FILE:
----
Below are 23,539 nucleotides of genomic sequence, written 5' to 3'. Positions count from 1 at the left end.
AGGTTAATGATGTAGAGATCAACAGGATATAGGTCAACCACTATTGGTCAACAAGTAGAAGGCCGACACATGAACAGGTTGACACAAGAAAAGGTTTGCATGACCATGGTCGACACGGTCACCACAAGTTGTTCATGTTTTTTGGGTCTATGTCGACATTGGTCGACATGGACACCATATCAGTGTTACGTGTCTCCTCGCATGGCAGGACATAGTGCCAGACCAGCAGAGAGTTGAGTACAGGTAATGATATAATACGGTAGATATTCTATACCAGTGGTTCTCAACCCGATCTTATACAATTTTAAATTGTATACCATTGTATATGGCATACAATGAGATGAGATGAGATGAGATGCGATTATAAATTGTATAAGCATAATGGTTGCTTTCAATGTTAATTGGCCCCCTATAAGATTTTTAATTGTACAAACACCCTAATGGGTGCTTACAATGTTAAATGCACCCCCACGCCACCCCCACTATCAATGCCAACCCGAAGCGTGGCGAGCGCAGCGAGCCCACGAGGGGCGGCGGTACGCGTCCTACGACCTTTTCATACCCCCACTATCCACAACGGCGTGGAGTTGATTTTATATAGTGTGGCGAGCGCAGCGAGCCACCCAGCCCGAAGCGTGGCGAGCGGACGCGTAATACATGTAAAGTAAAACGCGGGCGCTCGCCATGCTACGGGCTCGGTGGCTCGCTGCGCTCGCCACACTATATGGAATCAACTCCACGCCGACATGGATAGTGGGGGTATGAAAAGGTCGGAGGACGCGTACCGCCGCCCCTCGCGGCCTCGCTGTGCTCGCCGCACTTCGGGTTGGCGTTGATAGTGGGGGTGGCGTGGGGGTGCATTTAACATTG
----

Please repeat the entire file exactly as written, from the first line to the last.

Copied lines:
Below are 23,539 nucleotides of genomic sequence, written 5' to 3'. Positions count from 1 at the left end.
AGGTTAATGATGTAGAGATCAACAGGATATAGGTCAACCACTATTGGTCAACAAGTAGAAGGCCGACACATGAACAGGTTGACACAAGAAAAGGTTTGCATGACCATGGTCGACACGGTCACCACAAGTTGTTCATGTTTTTTGGGTCTATGTCGACATTGGTCGACATGGACACCATATCAGTGTTACGTGTCTCCTCGCATGGCAGGACATAGTGCCAGACCAGCAGAGAGTTGAGTACAGGTAATGATATAATACGGTAGATATTCTATACCAGTGGTTCTCAACCCGATCTTATACAATTTTAAATTGTATACCATTGTATATGGCATACAATGAGATGAGATGAGATGAGATGCGATTATAAATTGTATAAGCATAATGGTTGCTTTCAATGTTAATTGGCCCCCTATAAGATTTTTAATTGTACAAACACCCTAATGGGTGCTTACAATGTTAAATGCACCCCCACGCCACCCCCACTATCAATGCCAACCCGAAGCGTGGCGAGCGCAGCGAGCCCACGAGGGGCGGCGGTACGCGTCCTACGACCTTTTCATACCCCCACTATCCACAACGGCGTGGAGTTGATTTTATATAGTGTGGCGAGCGCAGCGAGCCACCCAGCCCGAAGCGTGGCGAGCGGACGCGTAATACATGTAAAGTAAAACGCGGGCGCTCGCCATGCTACGGGCTCGGTGGCTCGCTGCGCTCGCCACACTATATGGAATCAACTCCACGCCGACATGGATAGTGGGGGTATGAAAAGGTCGGAGGACGCGTACCGCCGCCCCTCGCGGCCTCGCTGTGCTCGCCGCACTTCGGGTTGGCGTTGATAGTGGGGGTGGCGTGGGGGTGCATTTAACATTG